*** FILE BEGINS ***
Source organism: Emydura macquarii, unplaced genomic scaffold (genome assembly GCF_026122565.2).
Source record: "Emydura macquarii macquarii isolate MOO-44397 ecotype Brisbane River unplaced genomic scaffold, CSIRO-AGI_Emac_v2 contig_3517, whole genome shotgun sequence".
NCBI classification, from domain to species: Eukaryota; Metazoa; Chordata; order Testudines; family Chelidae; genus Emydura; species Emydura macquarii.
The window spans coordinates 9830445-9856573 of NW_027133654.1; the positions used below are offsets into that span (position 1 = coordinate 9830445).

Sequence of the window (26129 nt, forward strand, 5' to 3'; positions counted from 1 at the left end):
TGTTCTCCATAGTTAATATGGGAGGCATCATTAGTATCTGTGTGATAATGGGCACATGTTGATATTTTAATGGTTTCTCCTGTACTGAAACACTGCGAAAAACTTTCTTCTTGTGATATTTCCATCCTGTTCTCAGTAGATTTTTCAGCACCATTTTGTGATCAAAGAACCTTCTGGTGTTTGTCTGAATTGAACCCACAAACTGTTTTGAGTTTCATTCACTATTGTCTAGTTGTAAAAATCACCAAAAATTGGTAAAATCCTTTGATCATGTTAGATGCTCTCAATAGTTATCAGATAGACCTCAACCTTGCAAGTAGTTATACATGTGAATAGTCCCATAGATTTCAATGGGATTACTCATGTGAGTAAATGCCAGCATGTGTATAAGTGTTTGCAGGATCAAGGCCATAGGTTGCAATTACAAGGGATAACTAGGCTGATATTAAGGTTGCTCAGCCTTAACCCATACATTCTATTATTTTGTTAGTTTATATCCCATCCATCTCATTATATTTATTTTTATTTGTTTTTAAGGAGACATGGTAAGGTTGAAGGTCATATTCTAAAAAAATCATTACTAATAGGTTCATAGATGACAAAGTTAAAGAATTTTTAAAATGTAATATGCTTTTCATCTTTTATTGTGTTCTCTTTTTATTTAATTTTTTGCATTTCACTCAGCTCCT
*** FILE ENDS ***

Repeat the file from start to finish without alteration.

Source organism: Emydura macquarii, unplaced genomic scaffold (genome assembly GCF_026122565.2).
Source record: "Emydura macquarii macquarii isolate MOO-44397 ecotype Brisbane River unplaced genomic scaffold, CSIRO-AGI_Emac_v2 contig_3517, whole genome shotgun sequence".
NCBI classification, from domain to species: Eukaryota; Metazoa; Chordata; order Testudines; family Chelidae; genus Emydura; species Emydura macquarii.
The window spans coordinates 9830445-9856573 of NW_027133654.1; the positions used below are offsets into that span (position 1 = coordinate 9830445).

Sequence of the window (26129 nt, forward strand, 5' to 3'; positions counted from 1 at the left end):
TGTTCTCCATAGTTAATATGGGAGGCATCATTAGTATCTGTGTGATAATGGGCACATGTTGATATTTTAATGGTTTCTCCTGTACTGAAACACTGCGAAAAACTTTCTTCTTGTGATATTTCCATCCTGTTCTCAGTAGATTTTTCAGCACCATTTTGTGATCAAAGAACCTTCTGGTGTTTGTCTGAATTGAACCCACAAACTGTTTTGAGTTTCATTCACTATTGTCTAGTTGTAAAAATCACCAAAAATTGGTAAAATCCTTTGATCATGTTAGATGCTCTCAATAGTTATCAGATAGACCTCAACCTTGCAAGTAGTTATACATGTGAATAGTCCCATAGATTTCAATGGGATTACTCATGTGAGTAAATGCCAGCATGTGTATAAGTGTTTGCAGGATCAAGGCCATAGGTTGCAATTACAAGGGATAACTAGGCTGATATTAAGGTTGCTCAGCCTTAACCCATACATTCTATTATTTTGTTAGTTTATATCCCATCCATCTCATTATATTTATTTTTATTTGTTTTTAAGGAGACATGGTAAGGTTGAAGGTCATATTCTAAAAAAATCATTACTAATAGGTTCATAGATGACAAAGTTAAAGAATTTTTAAAATGTAATATGCTTTTCATCTTTTATTGTGTTCTCTTTTTATTTAATTTTTTGCATTTCACTCAGCTCCT